Maybe that's what Jeff Bezos saw when he invested in General Fusion. The Amazon chief executive, known for spending his wealth on grandiose projects, took a stake in the company in 2011 as part of a $19.5 million funding round.

Bezos’s minimalist website doesn't offer a phone number, and emails went unanswered

Whether Bezos seeks investment return or glory is unclear. His fund's minimalist website doesn't offer a phone number, and emails asking for comment for this story went unanswered. Michael Delage, General Fusion’s vice president of technology and corporate strategy, offered his own perspective on the motivations of Bezos though:

“My sense is, he sees the opportunity for entrepreneurship to crack some of these big problems – look what he's doing with his [manned spaceflight] company, Blue Origin,” Delage says. “At the same time, I think he sees that it can be difficult to find investors because of the scale of the challenges. He has invested in technologies that might not fit with the traditional venture-capital model, but that he still thinks should be supported because they could have a big impact.”

While Bezos may be General Fusion's best-known investor, he's far from the only one sold on the company: other contributors to the firm's more than $81 million in funding include clean-energy venture-capital firm Chrysalix; Canadian oil giant Cenovus; and Khazanah Nasional Berhad, the Malaysian government's investment arm.

The concept that's attracting all this capital isn't original; an idea similar to General Fusion's was studied by the US Naval Research Laboratory in the 1970s. But it took a plasma physicist in the throes of a midlife crisis to dust off the old designs and recognise how modern technology could again make them relevant.

The year was 2001, and Michel Laberge, General Fusion's founder and chief scientist, had recently quit his increasingly unchallenging job at the laser-printing company Creo to take on bigger issues.

It took a plasma physicist in the throes of a midlife crisis to dust off the old designs

“I knew that we had a bit of a problem with energy on this planet, and I knew that fusion would be the solution,” remembers Laberge, a Quebec native who didn't learn English until he was 25 and still speaks with a heavy accent. “So, at my 40-year-old birthday, I quit my job and decided to do fusion.”

At Creo, Laberge had learned how to apply his physics knowledge – he has a PhD in plasma physics – to real-world product development. “I became a more concrete, practical dude,” he says. He also saw how a small company willing to stray off the beaten path can cut larger organisations off at the pass. “If you do the same as the other guy, and he's [spending] billions of dollars on it, you're not going to beat them – but if you do something slightly different, it has a chance of working.”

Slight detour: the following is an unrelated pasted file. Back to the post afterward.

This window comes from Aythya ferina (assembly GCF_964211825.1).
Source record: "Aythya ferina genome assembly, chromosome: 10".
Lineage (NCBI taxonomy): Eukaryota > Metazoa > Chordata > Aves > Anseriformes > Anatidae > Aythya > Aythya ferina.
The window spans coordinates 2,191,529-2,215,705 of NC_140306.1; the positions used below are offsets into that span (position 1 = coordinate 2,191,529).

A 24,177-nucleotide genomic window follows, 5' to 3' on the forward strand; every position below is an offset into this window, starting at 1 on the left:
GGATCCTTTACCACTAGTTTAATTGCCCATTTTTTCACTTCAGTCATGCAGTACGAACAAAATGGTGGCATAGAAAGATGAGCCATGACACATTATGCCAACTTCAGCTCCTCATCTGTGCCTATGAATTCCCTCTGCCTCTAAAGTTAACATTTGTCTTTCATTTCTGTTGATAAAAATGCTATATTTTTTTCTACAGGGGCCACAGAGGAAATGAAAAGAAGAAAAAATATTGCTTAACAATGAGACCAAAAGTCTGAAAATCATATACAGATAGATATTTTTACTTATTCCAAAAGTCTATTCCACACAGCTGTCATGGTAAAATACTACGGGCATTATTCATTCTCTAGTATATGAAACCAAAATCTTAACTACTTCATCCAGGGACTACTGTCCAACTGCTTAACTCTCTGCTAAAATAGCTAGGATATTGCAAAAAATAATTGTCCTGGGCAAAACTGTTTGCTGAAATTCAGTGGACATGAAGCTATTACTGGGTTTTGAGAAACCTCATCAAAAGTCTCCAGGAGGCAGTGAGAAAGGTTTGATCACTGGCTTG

Laberge knew there were lots of off-path fusion approaches out there. “All those alternative ways of doing fusion were very little supported,” he explains, because the mainstream methods “were swallowing up most of the resources.” The approach he decided to pursue, called “magnetised target fusion,” was one such alternative.

Here's how it works: first, magnetic fields are used to confine a superheated plasma of volatile deuterium and tritium isotopes. This plasma is then injected into a sphere, where it's briefly contained in a vortex of liquid metal. Next, pistons converging towards the centre of the sphere simultaneously strike an anvil at the end of their cylinder, sending a shock wave into the plasma. This burst of energy causes the plasma to compress and the deuterium-tritium fuel to ignite – producing, in theory, a tremendous burst of energy.

You can watch a short animation illustrating the process below:

Importantly for investors, General Fusion's reactor doesn't demand state-of-the-art lasers or football-field-sized facilities, like the government-funded projects that Bezos, Laberge and company are seeking to outpace.

If this design is so great, why was it abandoned? When the newly unemployed Laberge unearthed old patents related to the idea, he saw the presumptive reason. Picture a balloon: if you compress it at one point more than at any other, it's likely to pop. A plasma is similar; if it's not compressed uniformly, it essentially falls apart. To work, the pistons must strike the anvils at precisely the same time. Laberge realised that you could only achieve that synchronicity with modern-day computers.

Supporting himself and his family with the proceeds from selling stock in his old company, Laberge spent the next couple of years developing the concept. He eventually built a small prototype – a humble-looking contraption still on display in General Fusion's reception area – and was able to produce a few neutrons. Laberge calls these his “marketing neutrons”; they were proof enough of his idea to bring in General Fusion's first significant investments.

Watch Michel Laberge’s 2014 TED talk: